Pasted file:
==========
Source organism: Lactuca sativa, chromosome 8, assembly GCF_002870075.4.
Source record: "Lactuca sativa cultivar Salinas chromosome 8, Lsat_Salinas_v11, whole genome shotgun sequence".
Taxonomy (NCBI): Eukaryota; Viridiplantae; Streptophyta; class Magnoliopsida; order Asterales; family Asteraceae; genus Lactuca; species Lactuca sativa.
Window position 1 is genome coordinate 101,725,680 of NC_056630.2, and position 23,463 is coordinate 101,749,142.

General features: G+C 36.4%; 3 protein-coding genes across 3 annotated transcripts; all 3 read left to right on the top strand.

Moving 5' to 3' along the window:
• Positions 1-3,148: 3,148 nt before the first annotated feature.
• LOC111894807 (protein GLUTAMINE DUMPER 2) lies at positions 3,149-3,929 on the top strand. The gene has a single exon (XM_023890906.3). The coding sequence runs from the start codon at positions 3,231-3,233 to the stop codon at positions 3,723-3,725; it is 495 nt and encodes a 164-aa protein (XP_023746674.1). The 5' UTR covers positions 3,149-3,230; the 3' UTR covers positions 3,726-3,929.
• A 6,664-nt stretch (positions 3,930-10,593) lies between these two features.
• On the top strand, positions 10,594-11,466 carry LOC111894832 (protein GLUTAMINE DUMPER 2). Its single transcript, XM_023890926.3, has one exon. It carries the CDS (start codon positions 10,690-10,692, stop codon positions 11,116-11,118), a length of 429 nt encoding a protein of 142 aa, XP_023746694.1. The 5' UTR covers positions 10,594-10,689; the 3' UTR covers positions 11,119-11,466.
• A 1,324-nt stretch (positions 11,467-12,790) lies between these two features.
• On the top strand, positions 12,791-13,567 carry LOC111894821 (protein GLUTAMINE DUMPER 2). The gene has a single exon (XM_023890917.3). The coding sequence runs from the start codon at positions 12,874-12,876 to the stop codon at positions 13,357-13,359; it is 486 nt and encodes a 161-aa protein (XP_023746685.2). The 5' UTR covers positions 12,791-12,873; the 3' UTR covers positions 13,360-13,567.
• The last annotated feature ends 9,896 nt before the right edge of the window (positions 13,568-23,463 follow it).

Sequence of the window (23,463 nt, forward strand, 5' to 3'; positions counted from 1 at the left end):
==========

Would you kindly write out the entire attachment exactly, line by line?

Source organism: Lactuca sativa, chromosome 8, assembly GCF_002870075.4.
Source record: "Lactuca sativa cultivar Salinas chromosome 8, Lsat_Salinas_v11, whole genome shotgun sequence".
Taxonomy (NCBI): Eukaryota; Viridiplantae; Streptophyta; class Magnoliopsida; order Asterales; family Asteraceae; genus Lactuca; species Lactuca sativa.
Window position 1 is genome coordinate 101,725,680 of NC_056630.2, and position 23,463 is coordinate 101,749,142.

General features: G+C 36.4%; 3 protein-coding genes across 3 annotated transcripts; all 3 read left to right on the top strand.

Moving 5' to 3' along the window:
• Positions 1-3,148: 3,148 nt before the first annotated feature.
• LOC111894807 (protein GLUTAMINE DUMPER 2) lies at positions 3,149-3,929 on the top strand. The gene has a single exon (XM_023890906.3). The coding sequence runs from the start codon at positions 3,231-3,233 to the stop codon at positions 3,723-3,725; it is 495 nt and encodes a 164-aa protein (XP_023746674.1). The 5' UTR covers positions 3,149-3,230; the 3' UTR covers positions 3,726-3,929.
• A 6,664-nt stretch (positions 3,930-10,593) lies between these two features.
• On the top strand, positions 10,594-11,466 carry LOC111894832 (protein GLUTAMINE DUMPER 2). Its single transcript, XM_023890926.3, has one exon. It carries the CDS (start codon positions 10,690-10,692, stop codon positions 11,116-11,118), a length of 429 nt encoding a protein of 142 aa, XP_023746694.1. The 5' UTR covers positions 10,594-10,689; the 3' UTR covers positions 11,119-11,466.
• A 1,324-nt stretch (positions 11,467-12,790) lies between these two features.
• On the top strand, positions 12,791-13,567 carry LOC111894821 (protein GLUTAMINE DUMPER 2). The gene has a single exon (XM_023890917.3). The coding sequence runs from the start codon at positions 12,874-12,876 to the stop codon at positions 13,357-13,359; it is 486 nt and encodes a 161-aa protein (XP_023746685.2). The 5' UTR covers positions 12,791-12,873; the 3' UTR covers positions 13,360-13,567.
• The last annotated feature ends 9,896 nt before the right edge of the window (positions 13,568-23,463 follow it).

Sequence of the window (23,463 nt, forward strand, 5' to 3'; positions counted from 1 at the left end):